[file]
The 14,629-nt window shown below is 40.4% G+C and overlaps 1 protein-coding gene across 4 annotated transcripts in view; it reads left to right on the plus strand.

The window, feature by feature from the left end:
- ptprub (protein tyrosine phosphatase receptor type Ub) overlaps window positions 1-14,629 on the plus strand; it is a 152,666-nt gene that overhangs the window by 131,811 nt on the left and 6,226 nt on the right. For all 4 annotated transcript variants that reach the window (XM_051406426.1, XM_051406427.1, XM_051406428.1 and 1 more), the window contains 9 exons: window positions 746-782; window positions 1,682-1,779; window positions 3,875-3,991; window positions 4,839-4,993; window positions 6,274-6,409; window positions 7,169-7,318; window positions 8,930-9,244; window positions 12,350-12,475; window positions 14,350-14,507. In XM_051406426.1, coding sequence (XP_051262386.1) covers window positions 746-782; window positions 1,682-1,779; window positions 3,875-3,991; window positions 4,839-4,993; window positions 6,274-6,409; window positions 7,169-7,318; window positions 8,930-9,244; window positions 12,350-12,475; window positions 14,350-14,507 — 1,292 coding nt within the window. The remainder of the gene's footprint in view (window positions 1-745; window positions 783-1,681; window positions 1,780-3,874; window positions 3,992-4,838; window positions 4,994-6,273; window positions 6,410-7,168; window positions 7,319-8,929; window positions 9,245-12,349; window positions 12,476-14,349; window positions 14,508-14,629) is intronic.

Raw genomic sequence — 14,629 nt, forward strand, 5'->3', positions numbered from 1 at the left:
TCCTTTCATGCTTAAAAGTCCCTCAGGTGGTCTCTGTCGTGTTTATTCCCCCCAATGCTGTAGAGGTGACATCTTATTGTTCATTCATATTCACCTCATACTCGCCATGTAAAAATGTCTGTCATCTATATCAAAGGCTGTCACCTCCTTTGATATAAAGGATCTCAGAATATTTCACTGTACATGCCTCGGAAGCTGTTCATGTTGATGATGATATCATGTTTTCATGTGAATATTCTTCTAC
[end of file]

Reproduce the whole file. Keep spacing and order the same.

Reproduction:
The 14,629-nt window shown below is 40.4% G+C and overlaps 1 protein-coding gene across 4 annotated transcripts in view; it reads left to right on the plus strand.

The window, feature by feature from the left end:
- ptprub (protein tyrosine phosphatase receptor type Ub) overlaps window positions 1-14,629 on the plus strand; it is a 152,666-nt gene that overhangs the window by 131,811 nt on the left and 6,226 nt on the right. For all 4 annotated transcript variants that reach the window (XM_051406426.1, XM_051406427.1, XM_051406428.1 and 1 more), the window contains 9 exons: window positions 746-782; window positions 1,682-1,779; window positions 3,875-3,991; window positions 4,839-4,993; window positions 6,274-6,409; window positions 7,169-7,318; window positions 8,930-9,244; window positions 12,350-12,475; window positions 14,350-14,507. In XM_051406426.1, coding sequence (XP_051262386.1) covers window positions 746-782; window positions 1,682-1,779; window positions 3,875-3,991; window positions 4,839-4,993; window positions 6,274-6,409; window positions 7,169-7,318; window positions 8,930-9,244; window positions 12,350-12,475; window positions 14,350-14,507 — 1,292 coding nt within the window. The remainder of the gene's footprint in view (window positions 1-745; window positions 783-1,681; window positions 1,780-3,874; window positions 3,992-4,838; window positions 4,994-6,273; window positions 6,410-7,168; window positions 7,319-8,929; window positions 9,245-12,349; window positions 12,476-14,349; window positions 14,508-14,629) is intronic.

Raw genomic sequence — 14,629 nt, forward strand, 5'->3', positions numbered from 1 at the left:
TCCTTTCATGCTTAAAAGTCCCTCAGGTGGTCTCTGTCGTGTTTATTCCCCCCAATGCTGTAGAGGTGACATCTTATTGTTCATTCATATTCACCTCATACTCGCCATGTAAAAATGTCTGTCATCTATATCAAAGGCTGTCACCTCCTTTGATATAAAGGATCTCAGAATATTTCACTGTACATGCCTCGGAAGCTGTTCATGTTGATGATGATATCATGTTTTCATGTGAATATTCTTCTAC